A dispute over the fate of an ancient Muslim cemetery in Jerusalem threatened Wednesday to ignite tensions in Holy City as workers removed skeletons from the site despite Muslim pleas for the work to end.

Israeli developers and archaeologists are removing the tombs to make room for the Los Angeles-based Simon Wiesenthal Center to build a multi-million-dollar Museum of Tolerance, dedicated in part to promoting understanding among different religions. Muslims are incensed.

Mufti Ikrema Sabri, the senior Islamic cleric in Jerusalem, on Wednesday demanded that the dig stop at the site which until 1948 served as the main Muslim cemetery in Jerusalem.

"There should be a complete cessation of work on the cemetery because it is sacred for the Muslims," Sabri told The Associated Press. The Waqf, the Muslim council in Jerusalem that Sabri oversees, was not consulted on the dig, he said. The cemetery was in use for 15 decades and friends of the Muslim Prophet Muhammad are buried there, Sabri said.

On Sunday, a Muslim court in Jerusalem ordered work at the site halted.

The developing company conducting the work, Moriah, said the court did not have jurisdiction over the dig. Work to remove the tombs was stopped for two days this week, but continued Wednesday, Moriah spokesman Itsho Gur said.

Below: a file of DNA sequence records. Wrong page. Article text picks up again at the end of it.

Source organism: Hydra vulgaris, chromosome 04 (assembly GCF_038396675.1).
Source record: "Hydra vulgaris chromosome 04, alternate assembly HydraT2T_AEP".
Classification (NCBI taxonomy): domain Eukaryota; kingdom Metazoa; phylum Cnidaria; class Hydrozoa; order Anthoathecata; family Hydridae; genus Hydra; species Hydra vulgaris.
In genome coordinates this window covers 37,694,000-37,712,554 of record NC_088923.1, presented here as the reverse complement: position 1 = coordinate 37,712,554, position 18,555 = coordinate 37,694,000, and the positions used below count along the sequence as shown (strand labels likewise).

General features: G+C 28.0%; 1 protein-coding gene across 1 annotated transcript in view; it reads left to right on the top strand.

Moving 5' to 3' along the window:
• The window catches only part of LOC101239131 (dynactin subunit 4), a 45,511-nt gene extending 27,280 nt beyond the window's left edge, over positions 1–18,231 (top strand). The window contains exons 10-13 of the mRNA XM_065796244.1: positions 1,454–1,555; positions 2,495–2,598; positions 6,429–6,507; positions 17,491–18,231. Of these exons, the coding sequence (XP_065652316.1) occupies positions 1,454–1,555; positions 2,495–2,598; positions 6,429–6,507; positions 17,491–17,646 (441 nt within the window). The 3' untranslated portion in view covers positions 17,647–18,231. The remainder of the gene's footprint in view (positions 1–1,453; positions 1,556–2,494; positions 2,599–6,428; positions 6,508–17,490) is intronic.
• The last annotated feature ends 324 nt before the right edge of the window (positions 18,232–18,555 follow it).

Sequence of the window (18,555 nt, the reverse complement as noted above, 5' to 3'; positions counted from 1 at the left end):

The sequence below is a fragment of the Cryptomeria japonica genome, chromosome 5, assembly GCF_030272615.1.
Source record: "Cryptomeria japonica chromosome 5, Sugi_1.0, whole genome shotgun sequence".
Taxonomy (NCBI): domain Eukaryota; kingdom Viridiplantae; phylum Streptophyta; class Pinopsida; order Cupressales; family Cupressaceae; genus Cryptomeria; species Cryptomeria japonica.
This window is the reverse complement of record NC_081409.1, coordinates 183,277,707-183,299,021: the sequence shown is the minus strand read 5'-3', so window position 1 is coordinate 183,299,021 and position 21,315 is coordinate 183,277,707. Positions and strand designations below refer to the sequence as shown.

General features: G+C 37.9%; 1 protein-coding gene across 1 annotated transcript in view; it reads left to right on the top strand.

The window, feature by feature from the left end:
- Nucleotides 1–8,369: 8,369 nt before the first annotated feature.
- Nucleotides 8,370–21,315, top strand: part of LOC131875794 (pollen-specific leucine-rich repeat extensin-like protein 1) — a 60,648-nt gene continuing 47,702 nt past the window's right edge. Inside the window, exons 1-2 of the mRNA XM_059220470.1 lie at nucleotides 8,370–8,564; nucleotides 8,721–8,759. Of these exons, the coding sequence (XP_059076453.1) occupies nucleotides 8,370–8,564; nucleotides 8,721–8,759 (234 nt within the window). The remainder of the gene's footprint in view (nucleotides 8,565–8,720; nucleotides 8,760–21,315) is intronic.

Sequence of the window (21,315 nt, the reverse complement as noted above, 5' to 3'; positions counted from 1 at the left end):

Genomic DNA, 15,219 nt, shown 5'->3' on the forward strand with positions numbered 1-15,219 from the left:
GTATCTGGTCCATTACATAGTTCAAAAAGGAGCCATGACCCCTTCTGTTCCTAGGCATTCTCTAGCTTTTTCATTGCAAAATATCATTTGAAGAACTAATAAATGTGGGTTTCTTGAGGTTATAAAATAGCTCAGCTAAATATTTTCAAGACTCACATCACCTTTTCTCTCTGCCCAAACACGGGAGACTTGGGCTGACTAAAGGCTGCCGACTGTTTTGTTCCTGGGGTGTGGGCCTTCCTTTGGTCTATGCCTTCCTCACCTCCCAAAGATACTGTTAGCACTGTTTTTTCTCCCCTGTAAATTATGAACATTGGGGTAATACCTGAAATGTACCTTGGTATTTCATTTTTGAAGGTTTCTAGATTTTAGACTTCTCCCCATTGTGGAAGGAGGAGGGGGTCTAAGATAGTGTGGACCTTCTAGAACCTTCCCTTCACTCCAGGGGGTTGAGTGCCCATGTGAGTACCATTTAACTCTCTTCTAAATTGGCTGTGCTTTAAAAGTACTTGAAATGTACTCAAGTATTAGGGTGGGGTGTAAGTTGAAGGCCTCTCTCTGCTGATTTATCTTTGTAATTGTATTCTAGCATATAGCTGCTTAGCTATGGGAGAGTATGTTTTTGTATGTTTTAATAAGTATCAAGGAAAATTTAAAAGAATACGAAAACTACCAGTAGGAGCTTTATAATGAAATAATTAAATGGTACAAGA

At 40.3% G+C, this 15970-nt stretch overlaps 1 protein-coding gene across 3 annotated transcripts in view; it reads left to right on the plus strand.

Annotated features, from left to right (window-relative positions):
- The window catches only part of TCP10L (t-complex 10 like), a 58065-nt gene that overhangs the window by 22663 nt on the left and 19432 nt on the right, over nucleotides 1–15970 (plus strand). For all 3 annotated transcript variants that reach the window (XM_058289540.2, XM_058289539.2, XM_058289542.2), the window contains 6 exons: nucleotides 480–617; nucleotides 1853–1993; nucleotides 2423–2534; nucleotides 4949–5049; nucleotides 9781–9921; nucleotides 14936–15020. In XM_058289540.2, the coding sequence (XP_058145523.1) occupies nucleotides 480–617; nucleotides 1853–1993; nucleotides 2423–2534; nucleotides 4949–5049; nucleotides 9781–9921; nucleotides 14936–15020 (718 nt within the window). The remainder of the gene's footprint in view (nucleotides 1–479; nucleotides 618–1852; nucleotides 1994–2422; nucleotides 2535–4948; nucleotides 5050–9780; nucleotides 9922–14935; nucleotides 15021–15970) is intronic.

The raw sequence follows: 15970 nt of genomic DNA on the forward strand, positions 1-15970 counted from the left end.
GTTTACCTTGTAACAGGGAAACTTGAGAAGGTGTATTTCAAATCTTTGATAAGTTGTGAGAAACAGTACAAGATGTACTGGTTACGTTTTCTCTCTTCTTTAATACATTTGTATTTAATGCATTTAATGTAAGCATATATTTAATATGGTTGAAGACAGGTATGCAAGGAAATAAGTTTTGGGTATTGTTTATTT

"There are tensions over this work," Gur said. "But as long as we don't get an official order from police or from a court, we won't stop the work."

Israel's Supreme Court is slated to rule later this month on a petition by Israeli Muslim groups to halt the tomb removals. It has refused to issue a temporary restraining order halting the dig.

Gur denied a report in the Israeli newspaper Haaretz on Wednesday that workers had damaged the bones that were removed. The bones are being turned over to Israeli religious authorities, Gur said, adding that the Israeli Antiquities Authority is overseeing the dig according to Israeli law.

A spokeswoman for the authority, Osnat Goaz, would not comment when asked if Muslim authorities were consulted about the dig. Construction on former Jewish, Christian and Muslim cemeteries goes on daily in Israel, after the proper removal of the tombs, Goaz said. The bones are then reburied, she said.

"Israel is more crowded with ancient artifacts than any other country in the world," Goaz said. "If we didn't build on former cemeteries, we would never build in Israel."